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The Apparatus

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The rod

The most serviceable rod for all-round dry-fly fishing in burns, waters, livers, and lochs is one of ten feet. It should be light on the wrist, because much casting is necessary, somewhat stiff because it is required to lift a heavy line neatly off the water, to deliver a fly lightly and accurately to any desired spot in calm and gale alike, and to stand well up to a breeze. Provided that it answers these requirements, it may either be of greenheart or split-bamboo, and rods specially designed for the work are readily obtainable.

After the beginner has made an attempt with the rod he already possesses, and has satisfied himself that dry-fly fishing is both within his powers and capable of great results - these facts will be apparent after a very short trial - he should pro cure the best weapon his means will allow. It is a sound investment. Our own particular favourite is of built-bamboo, ten feet in length, and with it we have killed thousands of trout up to lb. in weight. It shows not a flaw, does not deviate to the extent of a millimetre from the straight path, and appears fit for many more years of service. We have never addressed one single angry word to it, though together we have spent many trying days and more very pleasant ones.

The Reel

Any sort of reel will serve the purpose, provided that it is in good working order, ready to answer a strike with the minimum of delay. It is of considerable advantage to have one specially for dry-fly work, though not essential, and we can thoroughly recommend one about three inches in diameter of contracted pattern and well-filled with line. This enables one by reason of its quick- winding properties to get immediately in touch with a hooked fish.

The Line

It is absolutely necessary that the line be of waterproofed silk, and fashion decrees that it be tapered. In length it need not be more than thirty yards, and therefore to it should be spliced sufficient undressed line to fill the reel entirely. A satisfactory line is expensive, but with reason able care it will last for years. After use it should be taken off the reel, dried by exposure to the air, and then rubbed down with Cerolene. This preparation not only preserves it, but gives it other desirable properties which will be mentioned in due course. The weight of line must depend on the rod, but one which will generally give complete satisfaction is a double-tapered hue of medium weight, i.c.i. that is .02" at point, .04" in centre.

Gut and Casts

It has for some years been exceedingly difficult to procure gut of high quality, a fact which is extremely unfortunate, as such is of the utmost importance. We might manage to content our selves with other items of our fishing equipment being of inferior quality, but we could never persuade ourselves to go on loch or river, unless we were amply provided with good gut. Nothing irrigates the angler so much as the loss of a good trout caused by inferior gut, and therefore he should take particular pains to obtain it of the very highest class. On no account should he buy a cast, but should make his own; they are the most reliable, and their manufacture adds greatly to the joys of preparation for an expedition.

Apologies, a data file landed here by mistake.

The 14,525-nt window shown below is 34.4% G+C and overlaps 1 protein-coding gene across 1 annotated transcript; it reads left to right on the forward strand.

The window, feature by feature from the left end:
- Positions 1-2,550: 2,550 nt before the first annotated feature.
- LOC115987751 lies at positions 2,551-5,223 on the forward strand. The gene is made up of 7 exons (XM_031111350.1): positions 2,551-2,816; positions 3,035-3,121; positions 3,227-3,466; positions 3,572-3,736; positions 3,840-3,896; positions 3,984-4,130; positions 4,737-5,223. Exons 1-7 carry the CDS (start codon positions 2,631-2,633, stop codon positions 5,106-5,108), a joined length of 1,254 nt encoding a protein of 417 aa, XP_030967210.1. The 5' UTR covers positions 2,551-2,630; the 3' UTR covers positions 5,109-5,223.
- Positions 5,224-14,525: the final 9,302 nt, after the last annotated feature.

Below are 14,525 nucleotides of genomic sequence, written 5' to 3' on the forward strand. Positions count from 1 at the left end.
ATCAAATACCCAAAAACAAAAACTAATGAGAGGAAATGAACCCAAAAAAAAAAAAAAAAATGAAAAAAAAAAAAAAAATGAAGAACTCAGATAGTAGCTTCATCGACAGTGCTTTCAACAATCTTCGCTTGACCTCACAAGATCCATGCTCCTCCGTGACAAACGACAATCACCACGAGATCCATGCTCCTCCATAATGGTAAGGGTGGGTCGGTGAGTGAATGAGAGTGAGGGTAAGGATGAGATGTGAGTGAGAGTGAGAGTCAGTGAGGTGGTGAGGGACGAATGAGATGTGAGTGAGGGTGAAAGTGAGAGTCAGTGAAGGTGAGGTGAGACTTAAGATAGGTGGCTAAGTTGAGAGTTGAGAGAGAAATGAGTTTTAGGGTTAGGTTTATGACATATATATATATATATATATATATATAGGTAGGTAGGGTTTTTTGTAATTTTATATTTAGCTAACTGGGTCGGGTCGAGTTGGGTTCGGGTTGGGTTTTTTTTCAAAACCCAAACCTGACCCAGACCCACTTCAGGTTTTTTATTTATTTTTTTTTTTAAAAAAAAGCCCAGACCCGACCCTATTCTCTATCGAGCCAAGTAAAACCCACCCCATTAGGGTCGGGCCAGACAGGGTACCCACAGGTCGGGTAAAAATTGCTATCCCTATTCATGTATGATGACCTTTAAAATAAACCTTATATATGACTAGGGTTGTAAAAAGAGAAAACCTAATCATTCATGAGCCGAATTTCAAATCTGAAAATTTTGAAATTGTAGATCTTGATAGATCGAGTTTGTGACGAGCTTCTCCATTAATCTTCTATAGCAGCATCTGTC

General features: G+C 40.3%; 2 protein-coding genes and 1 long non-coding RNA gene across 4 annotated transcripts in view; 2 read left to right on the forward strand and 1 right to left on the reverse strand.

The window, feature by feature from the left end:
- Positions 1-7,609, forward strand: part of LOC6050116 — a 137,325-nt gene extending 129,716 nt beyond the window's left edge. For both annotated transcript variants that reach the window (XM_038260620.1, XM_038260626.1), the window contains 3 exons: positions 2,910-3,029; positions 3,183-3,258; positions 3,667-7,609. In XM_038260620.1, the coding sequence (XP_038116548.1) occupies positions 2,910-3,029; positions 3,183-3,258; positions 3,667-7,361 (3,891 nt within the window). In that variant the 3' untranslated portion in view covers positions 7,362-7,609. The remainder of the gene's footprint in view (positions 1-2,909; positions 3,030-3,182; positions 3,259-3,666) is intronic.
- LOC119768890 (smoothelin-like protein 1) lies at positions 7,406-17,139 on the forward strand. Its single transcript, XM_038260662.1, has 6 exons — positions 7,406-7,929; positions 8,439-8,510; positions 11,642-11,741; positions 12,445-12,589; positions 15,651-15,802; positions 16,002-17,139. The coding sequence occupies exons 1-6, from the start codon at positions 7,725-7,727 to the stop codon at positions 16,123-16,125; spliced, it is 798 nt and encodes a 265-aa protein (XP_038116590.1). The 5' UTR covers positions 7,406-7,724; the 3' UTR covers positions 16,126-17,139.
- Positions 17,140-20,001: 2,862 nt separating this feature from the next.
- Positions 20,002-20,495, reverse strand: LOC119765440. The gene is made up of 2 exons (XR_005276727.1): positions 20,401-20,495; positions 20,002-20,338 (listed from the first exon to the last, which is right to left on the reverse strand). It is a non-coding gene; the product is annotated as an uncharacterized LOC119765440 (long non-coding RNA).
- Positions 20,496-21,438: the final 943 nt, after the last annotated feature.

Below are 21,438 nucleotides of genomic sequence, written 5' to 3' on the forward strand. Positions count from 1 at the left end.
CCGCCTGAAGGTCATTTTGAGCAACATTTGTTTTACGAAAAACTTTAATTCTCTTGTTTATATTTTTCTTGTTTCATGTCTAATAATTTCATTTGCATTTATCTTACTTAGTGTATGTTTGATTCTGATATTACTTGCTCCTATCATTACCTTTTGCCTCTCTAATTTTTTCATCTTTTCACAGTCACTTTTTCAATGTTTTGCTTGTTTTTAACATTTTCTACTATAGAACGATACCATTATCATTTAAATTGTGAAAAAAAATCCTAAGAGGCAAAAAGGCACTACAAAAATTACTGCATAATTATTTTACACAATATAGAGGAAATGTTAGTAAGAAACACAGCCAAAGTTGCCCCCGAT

The dry-fly fisher will find most satisfaction in drawn gut, of which he will require five strengths, from 5x to 1x. From a supply sufficient for his needs he can make casts suitable for every purpose. All dry-fly casts should be tapered, as by this means accuracy in direction and delicacy of alighting, both highly desirable, are very materially assisted.

We should gladly acknowledge the source of our indebtedness; but we have been using the blood- knot for so many years that we have completely forgotten how it was introduced to us. Every angler to whom we have shown it has become enthusiastic over it, and adopted it to the exclusion of all others. We have seen a large company of anglers and boatmen squatting on an island of Loch Lomond all industriously engaged in practising the blood-knot; that was on a day of dead calm when it was more pleasant to be ashore among the trees than afloat under a merciless sun.

Read more about how to tie the blood-knot.

In making up a tapered cast with this or any other knot, it is obvious that no thickness should, be omitted, that is to say, for instance, 5x cannot be tied directly to 3x; the intermediate 4x must be included.

The length of cast we recommend is one approximately the same as the rod, a small difference n either direction being immaterial. We refer now to general requirements. In special circumstances, for example when it is necessary to project the fly into the teeth of a gale, a much shorter cast is an advantage, being much more easy to manage. The angler, having regard to certain parts of his own particular favourite river, can devote much time and study to the making of casts, experimenting with gradual and steep tapers, but he will find a cast made up as follows will usually satisfy all his wants. The lower half should be parallel, all of one thickness, viz., the finest the trout demand or his skill permits, while the other half should be made up from the other strengths.

Gut as sold nowadays is usually stained, and many are the different shades required to meet the demands of the fastidious angler. We prefer to have it only faintly stained, a kind of misty shade, and think more of it after it has been in use for a few hours. After alternate exposures to the water and sun, the stain disappears, and the gut, we imagine, acquires invisibility and consequently greater deadlines. When we settle down to attempt the downfall of some particularly good fish, we never put on a new cast, but one that has already several victories to its credit.